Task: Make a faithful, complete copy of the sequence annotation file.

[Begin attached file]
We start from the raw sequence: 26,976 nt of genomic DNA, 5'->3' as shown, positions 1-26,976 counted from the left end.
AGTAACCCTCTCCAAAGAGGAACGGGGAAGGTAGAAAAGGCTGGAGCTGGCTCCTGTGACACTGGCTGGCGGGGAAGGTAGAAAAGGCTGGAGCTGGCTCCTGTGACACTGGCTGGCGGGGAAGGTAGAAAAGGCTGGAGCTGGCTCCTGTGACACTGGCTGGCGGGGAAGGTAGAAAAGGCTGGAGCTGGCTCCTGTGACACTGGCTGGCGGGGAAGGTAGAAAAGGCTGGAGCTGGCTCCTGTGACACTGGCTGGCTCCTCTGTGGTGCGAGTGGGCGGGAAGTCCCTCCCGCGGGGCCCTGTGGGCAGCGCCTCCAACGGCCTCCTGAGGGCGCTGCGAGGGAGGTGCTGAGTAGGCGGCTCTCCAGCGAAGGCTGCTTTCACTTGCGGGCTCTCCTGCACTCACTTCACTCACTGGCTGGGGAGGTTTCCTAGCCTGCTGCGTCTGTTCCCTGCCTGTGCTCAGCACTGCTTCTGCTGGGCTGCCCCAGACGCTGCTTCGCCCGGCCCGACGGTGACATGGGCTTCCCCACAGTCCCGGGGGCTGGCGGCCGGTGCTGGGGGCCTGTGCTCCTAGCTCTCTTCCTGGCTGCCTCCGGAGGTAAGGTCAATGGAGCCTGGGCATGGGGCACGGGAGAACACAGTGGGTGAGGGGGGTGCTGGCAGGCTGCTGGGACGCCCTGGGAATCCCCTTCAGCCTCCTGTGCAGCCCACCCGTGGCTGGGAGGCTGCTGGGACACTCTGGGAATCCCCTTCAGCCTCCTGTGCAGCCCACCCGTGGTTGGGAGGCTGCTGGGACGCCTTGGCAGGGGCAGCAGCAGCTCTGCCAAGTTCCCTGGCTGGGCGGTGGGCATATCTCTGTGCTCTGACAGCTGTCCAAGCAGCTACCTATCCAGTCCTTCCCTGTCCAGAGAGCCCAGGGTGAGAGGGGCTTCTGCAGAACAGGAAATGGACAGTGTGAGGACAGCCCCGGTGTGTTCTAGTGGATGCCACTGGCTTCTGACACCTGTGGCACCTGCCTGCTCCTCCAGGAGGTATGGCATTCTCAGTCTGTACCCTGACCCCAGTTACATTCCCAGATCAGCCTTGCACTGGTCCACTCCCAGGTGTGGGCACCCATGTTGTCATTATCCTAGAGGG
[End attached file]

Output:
We start from the raw sequence: 26,976 nt of genomic DNA, 5'->3' as shown, positions 1-26,976 counted from the left end.
AGTAACCCTCTCCAAAGAGGAACGGGGAAGGTAGAAAAGGCTGGAGCTGGCTCCTGTGACACTGGCTGGCGGGGAAGGTAGAAAAGGCTGGAGCTGGCTCCTGTGACACTGGCTGGCGGGGAAGGTAGAAAAGGCTGGAGCTGGCTCCTGTGACACTGGCTGGCGGGGAAGGTAGAAAAGGCTGGAGCTGGCTCCTGTGACACTGGCTGGCGGGGAAGGTAGAAAAGGCTGGAGCTGGCTCCTGTGACACTGGCTGGCTCCTCTGTGGTGCGAGTGGGCGGGAAGTCCCTCCCGCGGGGCCCTGTGGGCAGCGCCTCCAACGGCCTCCTGAGGGCGCTGCGAGGGAGGTGCTGAGTAGGCGGCTCTCCAGCGAAGGCTGCTTTCACTTGCGGGCTCTCCTGCACTCACTTCACTCACTGGCTGGGGAGGTTTCCTAGCCTGCTGCGTCTGTTCCCTGCCTGTGCTCAGCACTGCTTCTGCTGGGCTGCCCCAGACGCTGCTTCGCCCGGCCCGACGGTGACATGGGCTTCCCCACAGTCCCGGGGGCTGGCGGCCGGTGCTGGGGGCCTGTGCTCCTAGCTCTCTTCCTGGCTGCCTCCGGAGGTAAGGTCAATGGAGCCTGGGCATGGGGCACGGGAGAACACAGTGGGTGAGGGGGGTGCTGGCAGGCTGCTGGGACGCCCTGGGAATCCCCTTCAGCCTCCTGTGCAGCCCACCCGTGGCTGGGAGGCTGCTGGGACACTCTGGGAATCCCCTTCAGCCTCCTGTGCAGCCCACCCGTGGTTGGGAGGCTGCTGGGACGCCTTGGCAGGGGCAGCAGCAGCTCTGCCAAGTTCCCTGGCTGGGCGGTGGGCATATCTCTGTGCTCTGACAGCTGTCCAAGCAGCTACCTATCCAGTCCTTCCCTGTCCAGAGAGCCCAGGGTGAGAGGGGCTTCTGCAGAACAGGAAATGGACAGTGTGAGGACAGCCCCGGTGTGTTCTAGTGGATGCCACTGGCTTCTGACACCTGTGGCACCTGCCTGCTCCTCCAGGAGGTATGGCATTCTCAGTCTGTACCCTGACCCCAGTTACATTCCCAGATCAGCCTTGCACTGGTCCACTCCCAGGTGTGGGCACCCATGTTGTCATTATCCTAGAGGG